Thursday, 28 April 2016
Zombi Holocaust (aka Zombie Holocaust)
The Eat Is On
Zombi Holocaust (aka Zombie Holocaust)
Italy 1980 Directed by Marino Girolami
88 Films Zone B Blu Ray
Warning: Some spoilers in here.
So here we have the problematic “not quite made it onto the Video Nasty list back in the day but we’re going to seize your copy and take you to court for having it anyway” movie Zombi Holocaust... in a Blu Ray transfer from 88 Films. Now my first problem with this is that it’s Region locked... so big bad mark for 88 Films to giving in to the whims of the copyright holders (at a guess) and withholding the accessibility of art from various global markets... something that borders on the political definition of discrimination, as far as I can make out. Not a problem for me as I live in that zone anyway and I was just prompted to switch back to my own region on the player but.... big problem for 88 Films, I would say, due to their initial player rejection screen, which reads as follows...
“WARNING. I’M SORRY, YOR BLU-RAY PLAYER IS NOT COMPATIBLE WITH THIS DISC.”
Really? Are yor sure? Yor blu-ray player?* Really? This statement is quite wrong on a couple of levels but they really ought to at least proof read these for spelling before they just throw them onto the discs like that. Perhaps they think people in multiple zones wouldn’t be trying to play these discs and therefore wouldn’t see the warnings but... honestly? If you’re even remotely into movies and, especially with a title like this where you might have to shop around globally for an uncut version, then why wouldn’t you have a multizone/multiregion player? Movies are for everyone.
Okay, so one of the reasons I wanted to see this is because Ian McCulloch, the British male lead of Zombi (aka Zombi 2 aka Zombie Flesh Eaters - reviewed here) and Contamination is in this and it’s the only one of his “Italian horror trio” which I hadn’t previously seen. Since those films all date from 1979 and 1980, I’m pretty sure he must have shot these more or less back to back and, certainly, this film seems to share the same locations/sets as the 1979 Zombi. It wouldn’t surprise me if some of the scenes shot for this, especially the locations in New York, were filmed on the same days too but... maybe not, since the directors aren’t the same. But I wouldn’t completely rule that out. Dakar from Zombi is also in this one.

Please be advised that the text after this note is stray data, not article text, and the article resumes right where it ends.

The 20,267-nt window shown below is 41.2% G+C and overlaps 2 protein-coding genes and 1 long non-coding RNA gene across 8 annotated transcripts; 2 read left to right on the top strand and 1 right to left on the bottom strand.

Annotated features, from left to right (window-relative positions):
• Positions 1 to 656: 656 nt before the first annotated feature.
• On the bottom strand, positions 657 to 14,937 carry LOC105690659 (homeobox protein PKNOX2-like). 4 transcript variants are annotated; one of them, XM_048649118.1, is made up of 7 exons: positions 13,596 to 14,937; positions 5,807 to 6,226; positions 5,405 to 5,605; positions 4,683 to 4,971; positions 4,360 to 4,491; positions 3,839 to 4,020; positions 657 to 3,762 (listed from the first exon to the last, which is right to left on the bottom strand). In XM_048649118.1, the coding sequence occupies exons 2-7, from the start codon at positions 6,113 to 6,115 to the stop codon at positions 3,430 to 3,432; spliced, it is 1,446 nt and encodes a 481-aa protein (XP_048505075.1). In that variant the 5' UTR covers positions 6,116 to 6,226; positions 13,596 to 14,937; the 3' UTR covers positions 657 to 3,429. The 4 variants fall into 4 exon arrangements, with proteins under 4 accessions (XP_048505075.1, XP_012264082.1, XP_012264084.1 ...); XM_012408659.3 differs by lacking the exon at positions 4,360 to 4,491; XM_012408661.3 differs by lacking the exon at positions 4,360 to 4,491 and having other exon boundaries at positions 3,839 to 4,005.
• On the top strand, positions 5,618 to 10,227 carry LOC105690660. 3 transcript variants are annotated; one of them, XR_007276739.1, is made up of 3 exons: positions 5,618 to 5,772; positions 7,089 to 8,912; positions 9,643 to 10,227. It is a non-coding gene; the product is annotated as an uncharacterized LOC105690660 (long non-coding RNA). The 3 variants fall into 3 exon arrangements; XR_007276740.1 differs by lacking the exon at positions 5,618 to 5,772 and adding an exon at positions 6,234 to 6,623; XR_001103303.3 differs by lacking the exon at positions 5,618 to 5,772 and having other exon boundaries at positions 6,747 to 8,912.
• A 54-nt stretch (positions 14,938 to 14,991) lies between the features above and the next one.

The other reason I wanted to see this, naturally, is because I already had the Nico Fidenco score on CD and so I wanted to see, as I usually do, how the music fits the picture. Well, on that count, it’s mostly appropriate... not the most outstanding score I’ve heard but it’s perhaps a little more subtle than you might expect from such movies in places and, although it’s not as cool as the music from those other two I mentioned (by Fabio Frizzi and Goblin respectively), it fits right in with the kind of soundscape you would expect from these kinds of pictures.
The film starts off with a static shot of a New York skyline held for the entire credits followed by an unknown, shadowy figure entering a hospital morgue, performing a hasty amputation on a dead man and then stealing the hand. Another such gory ‘theft’ involves the must be heard to be believed, truly most amazing dubbed fake scream that I’ve come across in a long time, from one of the nurses. This scream must be able to literally raise the dead because, although the innards of the cadaver are all scooped out and stuff, the guy playing said cadaver still manages to blink a couple of times when he imagines the camera has stopped shooting the scene.
Later on, Lori Ridgeway (played by Alexandra Delli Colli), who is an expert on natives in a certain Caribbean island, is suspected by a reporter called Susan Kelly (played by Sherry Buchanan) to be the person behind what has quickly become a whole series of body parts gone missing from the hospital. However, we suddenly learn the culprit is a hospital assistant... who is eating the bits he stole to maintain his homesick cannibal lusts. The doctors and other hospital staff try and corner the guy but he decides it’s better to hurl himself out of the window, many stories up. We then get a shot looking down as he falls but... he seems to have been magically transformed into a plastic dummy. I know this because, when he falls, his arm flies off to the right of the screen due to the impact. All is saved, though, when we get a close up of the actor, post fall, and his arm is once more firmly attached at the shoulder. These cannibals must, indeed, have mystical talents.